One of my jobs as department chair is to re-read assessment test essays that fall into a specific gray zone (the essays are usually scored by a computer; don’t get me started on this). I find it difficult, because the writing prompts are so vague and anodyne that no one could write a good essay in response to them. Can any obstacle be turned to something good? How much free will do we have in our life choices? (I don’t see the actual prompts but I can infer them from the essays). I’m left going with “hey, they can write a sentence!” because logical structure and supporting examples, let alone interesting ideas, are hard to provide in these circumstances.
I was thinking about this as I pondered the theme of this year’s Read a Romance Month: joy. My biggest problem with RARM is that I think it’s a big promotional exercise. But I also think that if you’re soliciting 93 essays, 1. you shouldn’t limit them all to a single theme (won’t we be totally unsurprised by joy by August 31?), and 2. “joy” is so vague and anodyne that it’s hard to say something interesting about it. Celebrating the genre with a focus solely on positive, feel-good terms sells it short. To describe romance fiction, and reading and writing romance, as only about joy, hope, and happiness flattens the genre and our experiences of it, and leaves out a lot of what makes romance fiction great. It suggests such novels can’t, or at least don’t, include the breadth of human emotion and experience. Continue reading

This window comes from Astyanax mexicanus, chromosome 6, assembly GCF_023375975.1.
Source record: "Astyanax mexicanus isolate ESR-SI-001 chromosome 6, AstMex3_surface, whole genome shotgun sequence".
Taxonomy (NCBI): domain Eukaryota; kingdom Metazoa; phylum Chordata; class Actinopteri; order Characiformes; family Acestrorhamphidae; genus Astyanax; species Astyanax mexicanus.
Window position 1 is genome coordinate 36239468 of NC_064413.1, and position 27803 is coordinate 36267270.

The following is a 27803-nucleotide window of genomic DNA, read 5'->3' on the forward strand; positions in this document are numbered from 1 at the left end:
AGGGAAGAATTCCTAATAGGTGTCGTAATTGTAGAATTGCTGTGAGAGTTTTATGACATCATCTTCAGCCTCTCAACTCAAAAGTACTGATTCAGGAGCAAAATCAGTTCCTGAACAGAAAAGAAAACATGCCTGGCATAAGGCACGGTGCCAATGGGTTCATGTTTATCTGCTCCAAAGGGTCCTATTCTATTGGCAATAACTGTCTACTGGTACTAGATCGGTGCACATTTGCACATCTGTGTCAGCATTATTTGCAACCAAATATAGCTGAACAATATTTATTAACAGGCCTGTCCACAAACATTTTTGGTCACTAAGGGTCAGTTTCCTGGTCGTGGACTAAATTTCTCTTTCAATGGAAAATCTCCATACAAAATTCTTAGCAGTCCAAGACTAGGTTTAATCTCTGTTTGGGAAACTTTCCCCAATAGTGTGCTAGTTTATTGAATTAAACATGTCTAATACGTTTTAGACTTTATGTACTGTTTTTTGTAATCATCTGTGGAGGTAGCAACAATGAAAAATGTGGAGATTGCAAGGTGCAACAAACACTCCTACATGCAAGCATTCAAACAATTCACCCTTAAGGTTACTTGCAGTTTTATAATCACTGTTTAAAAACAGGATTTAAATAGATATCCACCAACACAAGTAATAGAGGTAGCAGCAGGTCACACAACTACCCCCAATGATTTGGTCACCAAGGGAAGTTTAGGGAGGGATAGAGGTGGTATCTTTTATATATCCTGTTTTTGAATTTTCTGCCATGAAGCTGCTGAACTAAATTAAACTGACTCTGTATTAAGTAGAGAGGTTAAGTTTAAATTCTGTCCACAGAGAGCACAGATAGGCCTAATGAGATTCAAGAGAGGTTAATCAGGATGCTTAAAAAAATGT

Natasha Solomons’ Gallery of Vanished Husbands was a browsing find at my favorite bookstore (yes, I still do find some books that way, and some great ones). How could that title and cover not catch my eye? I’ve been reading more paper books again lately because some are easier for me to concentrate on that way (“lighter” genre books are a good e-reading choice for me). That’s meant diversifying the kind of books I read, too, which has helped to pull me out of a long spell of feeling disaffected about reading–not exactly a slump, but a cranky period.